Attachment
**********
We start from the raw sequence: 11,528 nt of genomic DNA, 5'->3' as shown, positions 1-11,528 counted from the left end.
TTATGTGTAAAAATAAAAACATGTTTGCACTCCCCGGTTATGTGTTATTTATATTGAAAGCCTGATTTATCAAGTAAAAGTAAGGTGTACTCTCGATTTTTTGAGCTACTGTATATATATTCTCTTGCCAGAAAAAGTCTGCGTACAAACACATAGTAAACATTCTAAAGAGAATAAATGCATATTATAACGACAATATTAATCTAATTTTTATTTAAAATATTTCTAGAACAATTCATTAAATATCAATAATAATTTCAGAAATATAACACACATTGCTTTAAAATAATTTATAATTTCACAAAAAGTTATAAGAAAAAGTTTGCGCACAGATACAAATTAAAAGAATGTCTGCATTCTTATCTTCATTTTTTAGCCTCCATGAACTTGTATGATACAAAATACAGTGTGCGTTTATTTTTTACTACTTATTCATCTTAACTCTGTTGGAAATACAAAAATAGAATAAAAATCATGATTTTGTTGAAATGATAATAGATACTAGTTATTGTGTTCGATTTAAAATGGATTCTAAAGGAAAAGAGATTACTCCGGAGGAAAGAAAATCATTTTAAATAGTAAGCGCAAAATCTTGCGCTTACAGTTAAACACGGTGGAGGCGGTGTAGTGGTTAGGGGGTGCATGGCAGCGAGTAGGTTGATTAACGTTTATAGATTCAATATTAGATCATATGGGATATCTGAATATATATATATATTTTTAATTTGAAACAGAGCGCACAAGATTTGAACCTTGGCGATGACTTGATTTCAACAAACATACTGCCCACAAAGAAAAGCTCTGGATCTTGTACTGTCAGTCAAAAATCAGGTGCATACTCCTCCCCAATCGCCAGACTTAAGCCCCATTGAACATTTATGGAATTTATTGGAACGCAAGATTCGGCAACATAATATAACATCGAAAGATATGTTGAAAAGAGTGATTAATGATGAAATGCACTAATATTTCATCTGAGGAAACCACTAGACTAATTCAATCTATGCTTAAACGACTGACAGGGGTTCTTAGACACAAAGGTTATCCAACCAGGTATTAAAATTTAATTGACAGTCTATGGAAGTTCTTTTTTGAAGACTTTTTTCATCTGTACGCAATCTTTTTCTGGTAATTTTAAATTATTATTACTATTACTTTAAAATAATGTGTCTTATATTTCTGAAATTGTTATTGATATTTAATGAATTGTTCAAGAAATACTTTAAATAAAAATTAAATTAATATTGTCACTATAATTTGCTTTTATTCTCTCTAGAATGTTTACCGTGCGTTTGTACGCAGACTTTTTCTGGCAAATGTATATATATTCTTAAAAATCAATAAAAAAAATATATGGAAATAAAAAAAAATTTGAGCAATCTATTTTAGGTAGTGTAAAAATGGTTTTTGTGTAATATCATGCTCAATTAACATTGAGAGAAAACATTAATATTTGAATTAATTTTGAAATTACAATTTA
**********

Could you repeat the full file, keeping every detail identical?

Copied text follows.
We start from the raw sequence: 11,528 nt of genomic DNA, 5'->3' as shown, positions 1-11,528 counted from the left end.
TTATGTGTAAAAATAAAAACATGTTTGCACTCCCCGGTTATGTGTTATTTATATTGAAAGCCTGATTTATCAAGTAAAAGTAAGGTGTACTCTCGATTTTTTGAGCTACTGTATATATATTCTCTTGCCAGAAAAAGTCTGCGTACAAACACATAGTAAACATTCTAAAGAGAATAAATGCATATTATAACGACAATATTAATCTAATTTTTATTTAAAATATTTCTAGAACAATTCATTAAATATCAATAATAATTTCAGAAATATAACACACATTGCTTTAAAATAATTTATAATTTCACAAAAAGTTATAAGAAAAAGTTTGCGCACAGATACAAATTAAAAGAATGTCTGCATTCTTATCTTCATTTTTTAGCCTCCATGAACTTGTATGATACAAAATACAGTGTGCGTTTATTTTTTACTACTTATTCATCTTAACTCTGTTGGAAATACAAAAATAGAATAAAAATCATGATTTTGTTGAAATGATAATAGATACTAGTTATTGTGTTCGATTTAAAATGGATTCTAAAGGAAAAGAGATTACTCCGGAGGAAAGAAAATCATTTTAAATAGTAAGCGCAAAATCTTGCGCTTACAGTTAAACACGGTGGAGGCGGTGTAGTGGTTAGGGGGTGCATGGCAGCGAGTAGGTTGATTAACGTTTATAGATTCAATATTAGATCATATGGGATATCTGAATATATATATATATTTTTAATTTGAAACAGAGCGCACAAGATTTGAACCTTGGCGATGACTTGATTTCAACAAACATACTGCCCACAAAGAAAAGCTCTGGATCTTGTACTGTCAGTCAAAAATCAGGTGCATACTCCTCCCCAATCGCCAGACTTAAGCCCCATTGAACATTTATGGAATTTATTGGAACGCAAGATTCGGCAACATAATATAACATCGAAAGATATGTTGAAAAGAGTGATTAATGATGAAATGCACTAATATTTCATCTGAGGAAACCACTAGACTAATTCAATCTATGCTTAAACGACTGACAGGGGTTCTTAGACACAAAGGTTATCCAACCAGGTATTAAAATTTAATTGACAGTCTATGGAAGTTCTTTTTTGAAGACTTTTTTCATCTGTACGCAATCTTTTTCTGGTAATTTTAAATTATTATTACTATTACTTTAAAATAATGTGTCTTATATTTCTGAAATTGTTATTGATATTTAATGAATTGTTCAAGAAATACTTTAAATAAAAATTAAATTAATATTGTCACTATAATTTGCTTTTATTCTCTCTAGAATGTTTACCGTGCGTTTGTACGCAGACTTTTTCTGGCAAATGTATATATATTCTTAAAAATCAATAAAAAAAATATATGGAAATAAAAAAAAATTTGAGCAATCTATTTTAGGTAGTGTAAAAATGGTTTTTGTGTAATATCATGCTCAATTAACATTGAGAGAAAACATTAATATTTGAATTAATTTTGAAATTACAATTTA